Please log in
Japanese mushrooms come in many types, from the popular “high-class” shiitake, to hotpot regulars enoki, cute brown capped namekos, and more. Mushrooms are a huge part of the Japanese diet, incorporated into soups, standalone dishes, side dishes, and even pub snacks. This healthy vegetable is a must-eat in Japan.
Table of Contents
As we all know, mushrooms are a type of fungus that need other plants and organisms for nutrients (theft!). Wild mushrooms grow on logs, dying trees, branches, and places where it can leech off other organic material.
Edible mushrooms are rich in Vitamin B and cholesterol-free, making them popular in healthy Japanese diets. They also contain antioxidants and potassium. Japan has thousands of varieties of mushrooms but not all of them are edible (we all know the horror stories of poisonous mushrooms). The Japanese have incorporated mushrooms in their diet since a long time ago, but mushroom cultivation only started around the 1600s. The most well known Japanese mushroom is Shiitake which has been widely exported around the world since the 1980s.
※ Kikkoman Corporation, "Japanese Mushrooms" ※ Encyclopaedia Britannica, “mushroom”
Japan practices two methods of mushroom cultivation: log and sawdust. Log cultivation, as you can imagine, is growing mushrooms on logs. Shiitake is predominantly grown through log cultivation, though it does take a long time. It is possible to cultivate mushrooms yourself. There are even mushroom cultivation kits you can buy to experience being a mushroom farmer.
There are around 100 edible mushroom types in Japan. These are the most popular and widely available in supermarkets:
In answer to the question, “Is Japanese Shiitake superior to others?” Michelin Guide has only one answer, and that is “Yes”. When it comes to dried shiitake, they claim that Japanese ranks number one, followed by Korea and China.
Shiitake mushrooms are available in two forms in Japan, fresh and dried. Dried shiitake needs to be rehydrated before cooking - at least 30-mins or overnight. The soaking liquid can be used to give flavour to broth after filtering for impurities - so don’t throw it out! Dried shiitake is excellent for stews and simmered dishes, giving it a strong oomph.
Fresh shiitake goes well with everything. Stand alone stir fry, mushroom risotto, miso soup, nabe; it complements any dish. Different grades of Shiitake are suitable for different dishes - smaller and squisher, or bigger and chewier, stronger kick or light flavouring, you can experiment with different Shiitake recipes.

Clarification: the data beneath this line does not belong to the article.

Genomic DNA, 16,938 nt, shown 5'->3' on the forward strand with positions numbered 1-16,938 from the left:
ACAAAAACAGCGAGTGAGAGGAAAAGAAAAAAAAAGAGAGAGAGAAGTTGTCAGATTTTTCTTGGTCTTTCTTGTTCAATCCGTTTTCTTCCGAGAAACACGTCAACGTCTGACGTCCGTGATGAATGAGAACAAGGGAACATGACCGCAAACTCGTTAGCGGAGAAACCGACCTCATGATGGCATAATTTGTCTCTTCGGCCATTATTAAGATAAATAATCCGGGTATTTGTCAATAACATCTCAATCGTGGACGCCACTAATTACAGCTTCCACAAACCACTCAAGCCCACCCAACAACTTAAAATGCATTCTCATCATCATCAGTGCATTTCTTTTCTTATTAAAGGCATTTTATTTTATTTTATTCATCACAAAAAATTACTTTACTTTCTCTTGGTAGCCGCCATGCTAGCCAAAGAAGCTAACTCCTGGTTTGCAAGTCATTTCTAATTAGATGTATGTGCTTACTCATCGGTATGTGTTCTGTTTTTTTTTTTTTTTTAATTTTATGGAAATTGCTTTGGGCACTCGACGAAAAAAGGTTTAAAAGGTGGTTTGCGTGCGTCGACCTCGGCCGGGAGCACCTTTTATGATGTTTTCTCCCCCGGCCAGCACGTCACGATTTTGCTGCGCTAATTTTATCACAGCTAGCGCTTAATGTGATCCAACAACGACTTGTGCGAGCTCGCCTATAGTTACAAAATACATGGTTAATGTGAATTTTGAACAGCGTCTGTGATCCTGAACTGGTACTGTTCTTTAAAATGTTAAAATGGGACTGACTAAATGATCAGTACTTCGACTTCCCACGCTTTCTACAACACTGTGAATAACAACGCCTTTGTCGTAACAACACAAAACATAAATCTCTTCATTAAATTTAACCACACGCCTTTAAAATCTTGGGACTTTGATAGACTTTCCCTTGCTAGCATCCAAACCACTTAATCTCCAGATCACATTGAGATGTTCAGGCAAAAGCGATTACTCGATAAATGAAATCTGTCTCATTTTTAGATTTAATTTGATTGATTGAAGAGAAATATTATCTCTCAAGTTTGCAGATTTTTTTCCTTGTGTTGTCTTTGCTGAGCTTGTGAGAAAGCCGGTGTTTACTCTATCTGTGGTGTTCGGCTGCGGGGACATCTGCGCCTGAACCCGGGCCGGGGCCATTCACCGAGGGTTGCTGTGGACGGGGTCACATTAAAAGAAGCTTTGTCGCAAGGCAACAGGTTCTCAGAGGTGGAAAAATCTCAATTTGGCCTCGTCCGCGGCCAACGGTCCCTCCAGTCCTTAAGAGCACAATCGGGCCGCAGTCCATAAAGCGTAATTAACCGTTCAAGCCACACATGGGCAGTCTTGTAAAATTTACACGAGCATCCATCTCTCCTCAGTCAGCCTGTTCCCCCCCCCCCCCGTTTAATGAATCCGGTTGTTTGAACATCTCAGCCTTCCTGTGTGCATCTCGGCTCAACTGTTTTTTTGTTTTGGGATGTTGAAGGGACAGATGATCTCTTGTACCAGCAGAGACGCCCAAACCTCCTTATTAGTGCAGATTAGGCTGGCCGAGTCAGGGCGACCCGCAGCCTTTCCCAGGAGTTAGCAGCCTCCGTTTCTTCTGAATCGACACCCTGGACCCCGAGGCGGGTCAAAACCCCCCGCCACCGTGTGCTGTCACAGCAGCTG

※ Michelin Guide, “Ask the Expert: Hunting For The Best Dried Shiitake Mushrooms”
If you thought Shiitake was expensive, meet Matsutake, a prominent icon of Japanese flavour. They are primarily grown on red pine trees and renowned for its distinct intense spicy aroma - not for everyone.
They are considered a delicacy, or gourmet ingredient, costing a bomb. Just recently in September, 70 grams of 3 matsutake mushrooms were sold at an auction for a whopping amount of 830,000 yen, as reported by the Mainichi. Perhaps it’s extraordinary cost can be attributed to its status of “vulnerability” by the IUCN Red List, a resource for the risk of plant and animal extinction. The reason? A lack of red pine forests due to devastation by disease, which is where Matsutake thrives.
Matsutake is consumed in a similar manner to truffles: grated or peeled as garnish over a dish. Other ways to prepare are lightly seasoned than oven toasted, matsutake rice, stews, soups, grilled, and more.
※ The Mainichi, “70g of matsutake mushrooms fetch $7,600 in 1st auction of season at west Japan market” “Japanese delicacy matsutake mushrooms added to IUCN Red List of at-risk species” ※ IUCN Red List, “Matsutake”
Shimeji are small light brown capped mushrooms clustered together at the base. They are a common sight in supermarkets and cheap. Shimeji are a great source of potassium, different types of vitamin B, and are cholesterol and sodium free with low calorie count. Its firm texture and chewy bite adds texture to dishes. They are ideal for fish dishes, soup, and stir-fries (shimeji pasta dishes are popular in autumn!).
Nameko are tiny mushrooms with brown almost orange coloured heads. Actually, they look like a bunch of little oranges on sticks. What makes them stand out from the other Japanese mushrooms are their shiny looking heads. This is caused by a gelatinous layer that makes the Nameko great in soups, especially miso.
Nameko was the inspiration for the “Mushroom Garden” series mobile game. The game features a nameko called Funghi whom you will help with his mushroom cultivation business. Funghi’s name is Nameko in the Japanese version and the game is also called “Nameko Cultivation Kit なめこ栽培キット” and not “Mushroom Garden”. There are also other games in the series if you’re interested, including a Switch game. Check the link below for more information.